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Hyperion Records

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View from the Villa d'Este at Tivoli (detail) by Samuel Palmer (1805-1881)
Ashmolean Museum, University of Oxford
Track(s) taken from CDA66448
Recording details: June 1990
St Peter's Church, Petersham, United Kingdom
Produced by Tryggvi Tryggvason
Engineered by Tryggvi Tryggvason
Release date: July 1991
Total duration: 22 minutes 52 seconds

'More riches from the late piano repertoire of Franz Liszt, performed with skill and authority. Another excellent recording' (CDReview)

Historische ungarische Bildnisse, S205

Introduction  EnglishFrançaisDeutsch
Apart from a theme from the Hungarian national hymn, Szózat es Hymnus, there are no folk materials at all in the Historical Hungarian Portraits. Those interested in the complete account of the background to these works will find much information in the notes to volume I/10 of the excellent Neue Liszt-Ausgabe. For the present purpose it is sufficient to say that Liszt set out in some way to write musical epitaphs and characterizations of seven famous nineteenth-century Hungarian statesmen and artists. Numbers 1, 2, 3 and 5 were all composed in 1885, at which time the whole series took shape: No 4 was adapted by shortening the march from Trauervorspiel und Trauermarsch, also composed in 1885 and, incidentally, using a four-note ground bass derived from a Mosonyi piano piece Lament on the Death of István Széchenyi; No 6 is an extended version of a piece composed in 1877, Dem Andenken Petöfis, which itself derives from a recitation for voice and piano, The Dead Poet’s Love of 1874, and No 7 is a slightly extended version of the c1870 piece, Mosonyis Grabgeleit. Liszt apparently intended to orchestrate the series, but that task was undertaken by his pupil Arthur Friedheim in 1886 (Nos 1, 4, 5 and 2 only), and the whole cycle remained unpublished until 1956. No 1 commemorates a distinguished political reformist and writer in a Hungarian quick march characterized by much unison writing, and introducing a motif of a falling fifth which recurs in several of the pieces. No 2, a slower march for another politician, has a lyrical central section, while No 3 quotes the theme of the Szózat to which the poet Vörösmarty contributed with Egressy. The politician and writer Teleki’s persecution and suicide are fittingly represented in a grim funeral march. No 5 is another quick march for a politician and writer. The last two pieces, because of their earlier origin perhaps, are much softer and more comforting in their nature. No 6 is an elegiac march in memory of a great poet, while the march element is finally suppressed by frequent excursions into 5/4 in the last piece, full of tolling bells for the distinguished Hungarian composer whose career Liszt had encouraged, not least in making a transcription from Mosonyi’s opera Szép Ilonka.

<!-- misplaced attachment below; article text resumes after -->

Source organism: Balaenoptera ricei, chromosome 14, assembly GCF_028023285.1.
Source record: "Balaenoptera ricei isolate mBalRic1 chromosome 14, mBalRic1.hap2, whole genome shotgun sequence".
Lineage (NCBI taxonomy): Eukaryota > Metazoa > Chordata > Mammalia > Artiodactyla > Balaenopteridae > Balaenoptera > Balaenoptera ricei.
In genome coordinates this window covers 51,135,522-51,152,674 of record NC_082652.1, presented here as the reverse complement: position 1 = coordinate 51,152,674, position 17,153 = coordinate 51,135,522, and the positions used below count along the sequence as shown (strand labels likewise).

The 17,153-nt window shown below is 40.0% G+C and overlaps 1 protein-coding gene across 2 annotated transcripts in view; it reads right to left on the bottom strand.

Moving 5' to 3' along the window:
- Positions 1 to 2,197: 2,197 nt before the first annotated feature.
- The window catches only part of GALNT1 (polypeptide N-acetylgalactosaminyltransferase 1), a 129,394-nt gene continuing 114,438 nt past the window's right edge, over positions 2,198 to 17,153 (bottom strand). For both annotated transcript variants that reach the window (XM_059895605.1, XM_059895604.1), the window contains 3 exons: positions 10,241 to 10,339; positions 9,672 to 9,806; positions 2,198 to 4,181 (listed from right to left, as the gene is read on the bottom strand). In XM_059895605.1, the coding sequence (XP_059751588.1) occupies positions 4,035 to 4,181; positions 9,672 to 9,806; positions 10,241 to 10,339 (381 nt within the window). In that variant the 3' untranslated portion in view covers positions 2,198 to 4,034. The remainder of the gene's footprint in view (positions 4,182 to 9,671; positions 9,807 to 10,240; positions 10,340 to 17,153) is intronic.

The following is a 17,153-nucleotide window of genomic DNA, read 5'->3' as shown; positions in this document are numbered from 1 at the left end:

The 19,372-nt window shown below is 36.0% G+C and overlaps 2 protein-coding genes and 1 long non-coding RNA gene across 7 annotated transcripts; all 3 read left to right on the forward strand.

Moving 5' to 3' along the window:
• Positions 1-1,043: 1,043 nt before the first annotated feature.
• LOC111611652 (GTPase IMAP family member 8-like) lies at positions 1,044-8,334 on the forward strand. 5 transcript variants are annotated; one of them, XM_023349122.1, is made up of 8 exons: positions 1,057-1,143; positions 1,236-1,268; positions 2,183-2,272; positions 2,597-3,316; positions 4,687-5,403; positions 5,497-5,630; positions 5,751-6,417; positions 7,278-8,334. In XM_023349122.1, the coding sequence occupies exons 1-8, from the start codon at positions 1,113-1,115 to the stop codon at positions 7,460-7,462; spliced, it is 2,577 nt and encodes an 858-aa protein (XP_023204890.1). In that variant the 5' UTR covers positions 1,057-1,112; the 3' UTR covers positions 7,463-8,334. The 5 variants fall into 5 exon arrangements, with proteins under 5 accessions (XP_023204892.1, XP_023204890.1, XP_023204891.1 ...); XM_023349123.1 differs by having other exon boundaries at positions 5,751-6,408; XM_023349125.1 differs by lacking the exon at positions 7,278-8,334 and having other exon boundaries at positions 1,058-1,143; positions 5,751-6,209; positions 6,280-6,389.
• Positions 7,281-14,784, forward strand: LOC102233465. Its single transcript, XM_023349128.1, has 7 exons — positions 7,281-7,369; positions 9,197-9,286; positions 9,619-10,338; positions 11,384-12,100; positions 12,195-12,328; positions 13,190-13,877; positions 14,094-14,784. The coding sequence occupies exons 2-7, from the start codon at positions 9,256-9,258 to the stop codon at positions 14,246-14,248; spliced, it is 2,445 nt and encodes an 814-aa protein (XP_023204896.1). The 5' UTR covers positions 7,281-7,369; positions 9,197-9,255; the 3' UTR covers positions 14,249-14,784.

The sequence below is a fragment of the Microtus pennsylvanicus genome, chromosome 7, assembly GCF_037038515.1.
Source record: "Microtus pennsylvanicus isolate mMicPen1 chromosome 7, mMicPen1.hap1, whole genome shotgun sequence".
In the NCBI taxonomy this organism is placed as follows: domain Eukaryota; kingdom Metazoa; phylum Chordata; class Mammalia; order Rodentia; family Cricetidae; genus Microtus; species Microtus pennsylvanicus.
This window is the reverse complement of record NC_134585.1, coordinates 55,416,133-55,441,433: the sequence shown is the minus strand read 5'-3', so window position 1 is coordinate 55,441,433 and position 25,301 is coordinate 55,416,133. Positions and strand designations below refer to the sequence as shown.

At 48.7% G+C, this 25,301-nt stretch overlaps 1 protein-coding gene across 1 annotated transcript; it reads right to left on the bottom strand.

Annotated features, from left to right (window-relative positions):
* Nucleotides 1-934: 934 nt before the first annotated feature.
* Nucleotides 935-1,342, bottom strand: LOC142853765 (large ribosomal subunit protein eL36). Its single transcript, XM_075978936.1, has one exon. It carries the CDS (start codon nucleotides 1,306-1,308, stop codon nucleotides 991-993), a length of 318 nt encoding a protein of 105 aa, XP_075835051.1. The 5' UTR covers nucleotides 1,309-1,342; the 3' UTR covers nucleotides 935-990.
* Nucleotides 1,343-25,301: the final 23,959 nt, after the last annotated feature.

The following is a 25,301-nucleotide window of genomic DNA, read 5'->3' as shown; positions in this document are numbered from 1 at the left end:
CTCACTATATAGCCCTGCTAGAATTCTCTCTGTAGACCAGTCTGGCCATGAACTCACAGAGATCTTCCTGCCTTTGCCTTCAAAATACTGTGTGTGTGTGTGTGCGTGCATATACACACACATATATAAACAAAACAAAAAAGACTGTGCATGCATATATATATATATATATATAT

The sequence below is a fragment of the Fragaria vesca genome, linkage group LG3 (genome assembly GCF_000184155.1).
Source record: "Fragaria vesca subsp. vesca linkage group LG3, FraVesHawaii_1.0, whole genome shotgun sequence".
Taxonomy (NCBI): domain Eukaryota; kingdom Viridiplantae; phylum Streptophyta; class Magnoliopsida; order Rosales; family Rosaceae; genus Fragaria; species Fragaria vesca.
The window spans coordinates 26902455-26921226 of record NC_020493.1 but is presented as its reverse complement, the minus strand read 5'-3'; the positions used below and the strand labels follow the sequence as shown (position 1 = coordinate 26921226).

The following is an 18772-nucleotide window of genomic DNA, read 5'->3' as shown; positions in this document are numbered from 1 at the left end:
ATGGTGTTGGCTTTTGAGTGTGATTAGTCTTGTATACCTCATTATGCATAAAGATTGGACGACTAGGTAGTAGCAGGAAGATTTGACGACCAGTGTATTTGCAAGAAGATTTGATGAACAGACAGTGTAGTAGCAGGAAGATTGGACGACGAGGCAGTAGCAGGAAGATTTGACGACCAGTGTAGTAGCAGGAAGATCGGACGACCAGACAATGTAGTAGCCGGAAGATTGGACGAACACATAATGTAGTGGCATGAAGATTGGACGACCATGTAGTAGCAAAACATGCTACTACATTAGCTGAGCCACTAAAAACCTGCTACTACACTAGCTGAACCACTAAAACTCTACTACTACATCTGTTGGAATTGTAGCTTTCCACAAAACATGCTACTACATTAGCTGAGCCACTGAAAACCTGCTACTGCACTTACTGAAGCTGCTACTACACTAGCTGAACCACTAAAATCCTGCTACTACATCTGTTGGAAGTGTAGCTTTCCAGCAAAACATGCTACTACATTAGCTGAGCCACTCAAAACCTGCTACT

from notes by Leslie Howard © 1991

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